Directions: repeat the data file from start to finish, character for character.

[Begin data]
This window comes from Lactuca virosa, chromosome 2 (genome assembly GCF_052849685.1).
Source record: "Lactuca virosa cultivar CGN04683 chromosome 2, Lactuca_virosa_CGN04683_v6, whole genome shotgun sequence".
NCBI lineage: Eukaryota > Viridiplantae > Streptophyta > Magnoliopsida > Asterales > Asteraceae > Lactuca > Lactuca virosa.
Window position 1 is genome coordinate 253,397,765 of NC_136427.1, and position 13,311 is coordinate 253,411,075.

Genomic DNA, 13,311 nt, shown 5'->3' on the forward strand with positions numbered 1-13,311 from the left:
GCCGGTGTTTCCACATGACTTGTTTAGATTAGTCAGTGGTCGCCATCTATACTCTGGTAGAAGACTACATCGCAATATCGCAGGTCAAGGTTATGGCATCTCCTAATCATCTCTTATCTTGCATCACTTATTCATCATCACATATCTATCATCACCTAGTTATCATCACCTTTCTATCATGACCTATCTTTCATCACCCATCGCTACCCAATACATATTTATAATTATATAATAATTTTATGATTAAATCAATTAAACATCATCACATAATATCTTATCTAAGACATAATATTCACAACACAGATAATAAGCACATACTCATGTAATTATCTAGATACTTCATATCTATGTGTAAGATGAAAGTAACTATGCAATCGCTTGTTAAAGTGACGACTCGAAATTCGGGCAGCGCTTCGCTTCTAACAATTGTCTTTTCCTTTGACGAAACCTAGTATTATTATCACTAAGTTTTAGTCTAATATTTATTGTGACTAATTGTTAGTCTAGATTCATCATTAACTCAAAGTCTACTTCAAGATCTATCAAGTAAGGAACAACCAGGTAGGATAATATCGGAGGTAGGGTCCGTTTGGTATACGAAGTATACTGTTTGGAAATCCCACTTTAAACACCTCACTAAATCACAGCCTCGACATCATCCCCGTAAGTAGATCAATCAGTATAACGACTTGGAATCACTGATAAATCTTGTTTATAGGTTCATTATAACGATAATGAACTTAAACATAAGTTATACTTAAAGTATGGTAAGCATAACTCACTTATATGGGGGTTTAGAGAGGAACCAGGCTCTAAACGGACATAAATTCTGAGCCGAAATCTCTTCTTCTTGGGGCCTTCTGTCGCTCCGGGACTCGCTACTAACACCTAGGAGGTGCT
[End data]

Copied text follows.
This window comes from Lactuca virosa, chromosome 2 (genome assembly GCF_052849685.1).
Source record: "Lactuca virosa cultivar CGN04683 chromosome 2, Lactuca_virosa_CGN04683_v6, whole genome shotgun sequence".
NCBI lineage: Eukaryota > Viridiplantae > Streptophyta > Magnoliopsida > Asterales > Asteraceae > Lactuca > Lactuca virosa.
Window position 1 is genome coordinate 253,397,765 of NC_136427.1, and position 13,311 is coordinate 253,411,075.

Genomic DNA, 13,311 nt, shown 5'->3' on the forward strand with positions numbered 1-13,311 from the left:
GCCGGTGTTTCCACATGACTTGTTTAGATTAGTCAGTGGTCGCCATCTATACTCTGGTAGAAGACTACATCGCAATATCGCAGGTCAAGGTTATGGCATCTCCTAATCATCTCTTATCTTGCATCACTTATTCATCATCACATATCTATCATCACCTAGTTATCATCACCTTTCTATCATGACCTATCTTTCATCACCCATCGCTACCCAATACATATTTATAATTATATAATAATTTTATGATTAAATCAATTAAACATCATCACATAATATCTTATCTAAGACATAATATTCACAACACAGATAATAAGCACATACTCATGTAATTATCTAGATACTTCATATCTATGTGTAAGATGAAAGTAACTATGCAATCGCTTGTTAAAGTGACGACTCGAAATTCGGGCAGCGCTTCGCTTCTAACAATTGTCTTTTCCTTTGACGAAACCTAGTATTATTATCACTAAGTTTTAGTCTAATATTTATTGTGACTAATTGTTAGTCTAGATTCATCATTAACTCAAAGTCTACTTCAAGATCTATCAAGTAAGGAACAACCAGGTAGGATAATATCGGAGGTAGGGTCCGTTTGGTATACGAAGTATACTGTTTGGAAATCCCACTTTAAACACCTCACTAAATCACAGCCTCGACATCATCCCCGTAAGTAGATCAATCAGTATAACGACTTGGAATCACTGATAAATCTTGTTTATAGGTTCATTATAACGATAATGAACTTAAACATAAGTTATACTTAAAGTATGGTAAGCATAACTCACTTATATGGGGGTTTAGAGAGGAACCAGGCTCTAAACGGACATAAATTCTGAGCCGAAATCTCTTCTTCTTGGGGCCTTCTGTCGCTCCGGGACTCGCTACTAACACCTAGGAGGTGCT